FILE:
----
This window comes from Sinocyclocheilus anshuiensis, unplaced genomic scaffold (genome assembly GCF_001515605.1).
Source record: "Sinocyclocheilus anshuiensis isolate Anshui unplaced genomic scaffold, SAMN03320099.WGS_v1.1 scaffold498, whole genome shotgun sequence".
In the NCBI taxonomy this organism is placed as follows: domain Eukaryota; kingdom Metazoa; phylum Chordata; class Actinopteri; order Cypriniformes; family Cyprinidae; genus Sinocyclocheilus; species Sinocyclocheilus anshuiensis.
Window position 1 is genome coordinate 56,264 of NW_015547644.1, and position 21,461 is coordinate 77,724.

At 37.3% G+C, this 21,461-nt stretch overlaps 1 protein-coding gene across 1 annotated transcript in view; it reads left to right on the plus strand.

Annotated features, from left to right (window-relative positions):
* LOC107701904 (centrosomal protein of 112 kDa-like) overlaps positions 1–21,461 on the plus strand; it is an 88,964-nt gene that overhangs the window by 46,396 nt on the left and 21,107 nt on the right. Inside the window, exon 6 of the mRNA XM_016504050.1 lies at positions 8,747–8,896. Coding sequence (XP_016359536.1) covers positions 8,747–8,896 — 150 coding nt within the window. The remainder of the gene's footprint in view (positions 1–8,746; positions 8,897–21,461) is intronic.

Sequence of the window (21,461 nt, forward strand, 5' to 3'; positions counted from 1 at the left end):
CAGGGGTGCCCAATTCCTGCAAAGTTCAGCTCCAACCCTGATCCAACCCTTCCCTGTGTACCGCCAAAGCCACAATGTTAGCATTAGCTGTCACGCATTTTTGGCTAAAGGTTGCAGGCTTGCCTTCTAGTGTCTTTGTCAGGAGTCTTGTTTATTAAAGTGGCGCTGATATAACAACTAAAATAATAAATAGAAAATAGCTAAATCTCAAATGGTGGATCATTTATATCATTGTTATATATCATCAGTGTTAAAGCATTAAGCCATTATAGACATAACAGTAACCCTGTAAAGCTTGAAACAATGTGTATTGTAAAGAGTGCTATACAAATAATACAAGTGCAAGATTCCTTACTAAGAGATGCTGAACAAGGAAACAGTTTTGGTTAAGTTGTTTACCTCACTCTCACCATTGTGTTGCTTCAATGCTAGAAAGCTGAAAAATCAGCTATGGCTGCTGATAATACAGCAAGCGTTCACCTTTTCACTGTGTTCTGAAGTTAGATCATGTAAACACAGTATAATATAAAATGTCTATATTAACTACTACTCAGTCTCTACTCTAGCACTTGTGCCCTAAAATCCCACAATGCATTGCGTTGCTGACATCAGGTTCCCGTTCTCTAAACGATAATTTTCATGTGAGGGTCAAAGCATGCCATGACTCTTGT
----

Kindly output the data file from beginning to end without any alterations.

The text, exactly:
This window comes from Sinocyclocheilus anshuiensis, unplaced genomic scaffold (genome assembly GCF_001515605.1).
Source record: "Sinocyclocheilus anshuiensis isolate Anshui unplaced genomic scaffold, SAMN03320099.WGS_v1.1 scaffold498, whole genome shotgun sequence".
In the NCBI taxonomy this organism is placed as follows: domain Eukaryota; kingdom Metazoa; phylum Chordata; class Actinopteri; order Cypriniformes; family Cyprinidae; genus Sinocyclocheilus; species Sinocyclocheilus anshuiensis.
Window position 1 is genome coordinate 56,264 of NW_015547644.1, and position 21,461 is coordinate 77,724.

At 37.3% G+C, this 21,461-nt stretch overlaps 1 protein-coding gene across 1 annotated transcript in view; it reads left to right on the plus strand.

Annotated features, from left to right (window-relative positions):
* LOC107701904 (centrosomal protein of 112 kDa-like) overlaps positions 1–21,461 on the plus strand; it is an 88,964-nt gene that overhangs the window by 46,396 nt on the left and 21,107 nt on the right. Inside the window, exon 6 of the mRNA XM_016504050.1 lies at positions 8,747–8,896. Coding sequence (XP_016359536.1) covers positions 8,747–8,896 — 150 coding nt within the window. The remainder of the gene's footprint in view (positions 1–8,746; positions 8,897–21,461) is intronic.

Sequence of the window (21,461 nt, forward strand, 5' to 3'; positions counted from 1 at the left end):
CAGGGGTGCCCAATTCCTGCAAAGTTCAGCTCCAACCCTGATCCAACCCTTCCCTGTGTACCGCCAAAGCCACAATGTTAGCATTAGCTGTCACGCATTTTTGGCTAAAGGTTGCAGGCTTGCCTTCTAGTGTCTTTGTCAGGAGTCTTGTTTATTAAAGTGGCGCTGATATAACAACTAAAATAATAAATAGAAAATAGCTAAATCTCAAATGGTGGATCATTTATATCATTGTTATATATCATCAGTGTTAAAGCATTAAGCCATTATAGACATAACAGTAACCCTGTAAAGCTTGAAACAATGTGTATTGTAAAGAGTGCTATACAAATAATACAAGTGCAAGATTCCTTACTAAGAGATGCTGAACAAGGAAACAGTTTTGGTTAAGTTGTTTACCTCACTCTCACCATTGTGTTGCTTCAATGCTAGAAAGCTGAAAAATCAGCTATGGCTGCTGATAATACAGCAAGCGTTCACCTTTTCACTGTGTTCTGAAGTTAGATCATGTAAACACAGTATAATATAAAATGTCTATATTAACTACTACTCAGTCTCTACTCTAGCACTTGTGCCCTAAAATCCCACAATGCATTGCGTTGCTGACATCAGGTTCCCGTTCTCTAAACGATAATTTTCATGTGAGGGTCAAAGCATGCCATGACTCTTGT